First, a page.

Down payment holding you back? It shouldn’t

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Down payment holding you back? It shouldn’t

Do you have your eye on that four bedroom house with a white picket fence and a bonus room? You've compared interest rates and monthly payments, and the only thing holding you back from buying your dream home is the large down payment required. Well, here are a few strategies you should consider for saving up for that down payment.

Step 1 - Shop around for loans that require lower initial down payments.

Not all loans require that customers have a 20% down payment. Some loans require only 5%, while others don't require a down payment at all. However, these loans usually charge a higher interest rate or require private mortgage insurance (PMI), which would increase the monthly payments. Make sure you do your homework by matching the best rates with the down payment requirement and monthly payments that work best for you.

Step 2 - Be disciplined in your savings.

Saving a large amount of money can take time, but if you are consistent in your approach it can be done before you know it. A great way to do this is by setting up an automatic savings plan that takes a set amount of money from your checking account and transfers it to your savings account. Make sure you shop around to get the best savings rate possible. In addition, depending on when you will need the money, you may want to look into investing in a short-term Certificate of Deposit or a High-Rate Money Market or Savings Account.

Step 3 - Know your options.

Another option would be looking into your 401K plan. Many companies allow you to borrow against your 401K, and if you have enough in your 401K plan, this can be the perfect option for getting your down payment. The best thing about this option is that since you are, in effect, borrowing from yourself, all the loan repayments and interest payments go back into your 401K account. Some plans also allow you to withdraw the money if you are purchasing your first primary home.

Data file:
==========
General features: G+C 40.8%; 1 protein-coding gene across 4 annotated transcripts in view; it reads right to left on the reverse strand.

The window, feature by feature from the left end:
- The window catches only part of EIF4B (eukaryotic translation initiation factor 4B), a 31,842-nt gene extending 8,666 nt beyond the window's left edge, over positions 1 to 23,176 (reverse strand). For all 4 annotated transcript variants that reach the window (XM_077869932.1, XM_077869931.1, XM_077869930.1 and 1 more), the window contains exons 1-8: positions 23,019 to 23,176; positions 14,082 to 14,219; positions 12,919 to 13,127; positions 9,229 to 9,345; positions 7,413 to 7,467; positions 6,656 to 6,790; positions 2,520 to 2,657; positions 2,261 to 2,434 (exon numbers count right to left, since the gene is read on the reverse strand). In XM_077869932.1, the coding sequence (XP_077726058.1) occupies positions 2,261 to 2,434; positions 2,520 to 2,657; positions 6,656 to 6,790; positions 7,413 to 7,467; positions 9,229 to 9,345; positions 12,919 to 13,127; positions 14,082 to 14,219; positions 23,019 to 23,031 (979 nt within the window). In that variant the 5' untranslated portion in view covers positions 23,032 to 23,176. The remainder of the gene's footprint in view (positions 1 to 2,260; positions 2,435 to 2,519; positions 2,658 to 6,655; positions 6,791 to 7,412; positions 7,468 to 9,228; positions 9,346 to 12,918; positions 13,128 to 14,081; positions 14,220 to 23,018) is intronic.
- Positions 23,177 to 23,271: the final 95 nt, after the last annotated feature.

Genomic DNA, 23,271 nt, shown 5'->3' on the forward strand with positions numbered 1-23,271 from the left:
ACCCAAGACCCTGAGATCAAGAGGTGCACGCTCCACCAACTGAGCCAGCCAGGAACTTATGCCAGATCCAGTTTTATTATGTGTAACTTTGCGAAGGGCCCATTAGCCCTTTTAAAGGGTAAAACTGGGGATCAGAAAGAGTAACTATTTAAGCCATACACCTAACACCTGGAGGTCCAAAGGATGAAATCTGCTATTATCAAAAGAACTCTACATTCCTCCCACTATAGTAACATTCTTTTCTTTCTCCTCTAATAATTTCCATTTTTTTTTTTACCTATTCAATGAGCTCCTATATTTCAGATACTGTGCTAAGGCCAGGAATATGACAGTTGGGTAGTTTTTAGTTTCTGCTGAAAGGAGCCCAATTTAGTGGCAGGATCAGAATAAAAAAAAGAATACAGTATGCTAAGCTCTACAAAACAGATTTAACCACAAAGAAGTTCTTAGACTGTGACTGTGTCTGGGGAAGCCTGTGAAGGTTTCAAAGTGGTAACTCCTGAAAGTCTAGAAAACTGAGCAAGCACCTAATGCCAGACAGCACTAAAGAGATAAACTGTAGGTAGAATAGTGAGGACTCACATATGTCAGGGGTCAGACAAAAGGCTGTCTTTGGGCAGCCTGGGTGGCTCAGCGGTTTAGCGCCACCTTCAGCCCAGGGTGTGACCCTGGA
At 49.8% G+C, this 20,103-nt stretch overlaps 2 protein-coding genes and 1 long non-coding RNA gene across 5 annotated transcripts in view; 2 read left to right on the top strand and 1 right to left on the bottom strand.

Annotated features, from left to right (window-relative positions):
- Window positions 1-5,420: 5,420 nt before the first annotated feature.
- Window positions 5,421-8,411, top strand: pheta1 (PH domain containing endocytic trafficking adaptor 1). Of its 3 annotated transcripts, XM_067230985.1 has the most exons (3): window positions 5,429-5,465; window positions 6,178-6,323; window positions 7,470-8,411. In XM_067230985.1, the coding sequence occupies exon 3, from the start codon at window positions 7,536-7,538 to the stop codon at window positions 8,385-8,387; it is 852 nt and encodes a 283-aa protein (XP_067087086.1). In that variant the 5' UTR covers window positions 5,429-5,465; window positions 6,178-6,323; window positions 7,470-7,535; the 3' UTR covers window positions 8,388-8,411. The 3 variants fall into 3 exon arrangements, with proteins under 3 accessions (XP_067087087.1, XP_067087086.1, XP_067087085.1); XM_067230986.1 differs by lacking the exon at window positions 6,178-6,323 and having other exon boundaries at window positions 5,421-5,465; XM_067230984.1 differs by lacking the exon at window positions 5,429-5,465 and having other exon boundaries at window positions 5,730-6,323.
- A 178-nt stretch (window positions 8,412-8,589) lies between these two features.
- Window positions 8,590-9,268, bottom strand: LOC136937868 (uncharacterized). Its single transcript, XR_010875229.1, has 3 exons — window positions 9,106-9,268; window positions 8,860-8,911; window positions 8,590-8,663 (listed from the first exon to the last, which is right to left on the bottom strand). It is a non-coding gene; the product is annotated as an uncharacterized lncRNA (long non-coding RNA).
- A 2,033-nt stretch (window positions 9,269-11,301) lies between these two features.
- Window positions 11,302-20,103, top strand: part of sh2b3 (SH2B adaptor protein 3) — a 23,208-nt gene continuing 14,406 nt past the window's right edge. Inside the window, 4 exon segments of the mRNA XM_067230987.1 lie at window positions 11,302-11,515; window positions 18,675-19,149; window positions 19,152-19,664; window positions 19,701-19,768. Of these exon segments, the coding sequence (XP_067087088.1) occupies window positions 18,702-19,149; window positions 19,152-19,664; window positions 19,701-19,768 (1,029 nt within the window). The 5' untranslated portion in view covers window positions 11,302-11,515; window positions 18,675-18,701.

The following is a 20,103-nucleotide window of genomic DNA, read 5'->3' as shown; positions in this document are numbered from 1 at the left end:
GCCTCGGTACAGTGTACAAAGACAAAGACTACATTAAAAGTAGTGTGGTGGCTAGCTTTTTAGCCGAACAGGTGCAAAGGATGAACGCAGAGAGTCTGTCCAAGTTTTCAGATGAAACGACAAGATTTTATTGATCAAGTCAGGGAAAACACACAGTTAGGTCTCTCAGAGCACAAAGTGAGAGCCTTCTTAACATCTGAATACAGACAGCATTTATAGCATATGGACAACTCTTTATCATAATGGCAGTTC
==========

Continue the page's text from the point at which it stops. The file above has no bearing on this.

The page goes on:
So, check all your options, save wisely and go buy that home you have always wanted.

Source: Informa Research Services

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All Comments

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Top Contributor
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150 People Helped

Helpful to 6 out of 8 people

I've read that one option is to tack on a higher price to the home and have that price jump applied to the down payment (for instance, buy a home that's $300k for $320k and receive $20k toward the down payment). Is it legal to do this, and if so, is it an agreement made with the lender, buyer or is it set up some other way?

Top Contributor
405 Contributions
2598 People Helped

Great Point

Helpful to 2 out of 2 people

My mom gave me some money for my home so I wouldn't have to cash out my 401k. I didn't think it would matter so I didn't bother to tell my mortgage broker. It nearly scuttled the deal right before closing.

1 Contribution
0 People Helped

Parent Help

If your parents are going to help you out with the down payment, check with your prospective lenders to find out how long the money needs to "season" in your account. When I was looking for a place, my realator indicated that 3 to 6 months of the money in your account was the standard period of time. (Make sure to check out the tax restrictions of gifts in a given year ... it might help if each your parents give you 1/2 the amount).

1 Contribution
0 People Helped

Nice advice kt214007, i didn't some loans required some sort of money for some time..thanks!

1 Contribution
2 People Helped

Helpful to 2 out of 5 people

I have been reading all the entries, and just wonder how long it takes for a score to come up. I now have paid off all 11 collection accounts, paid bills on time this entire year, do not have any debt except for 5,000 left on car loan and student loans, all on time, do not have any inaccuracies, applied for Crowne Jewlers credt card-was approved, used the card, and have paid on time for 3 months, and my score is STILL at 545 after a year. What do I do?

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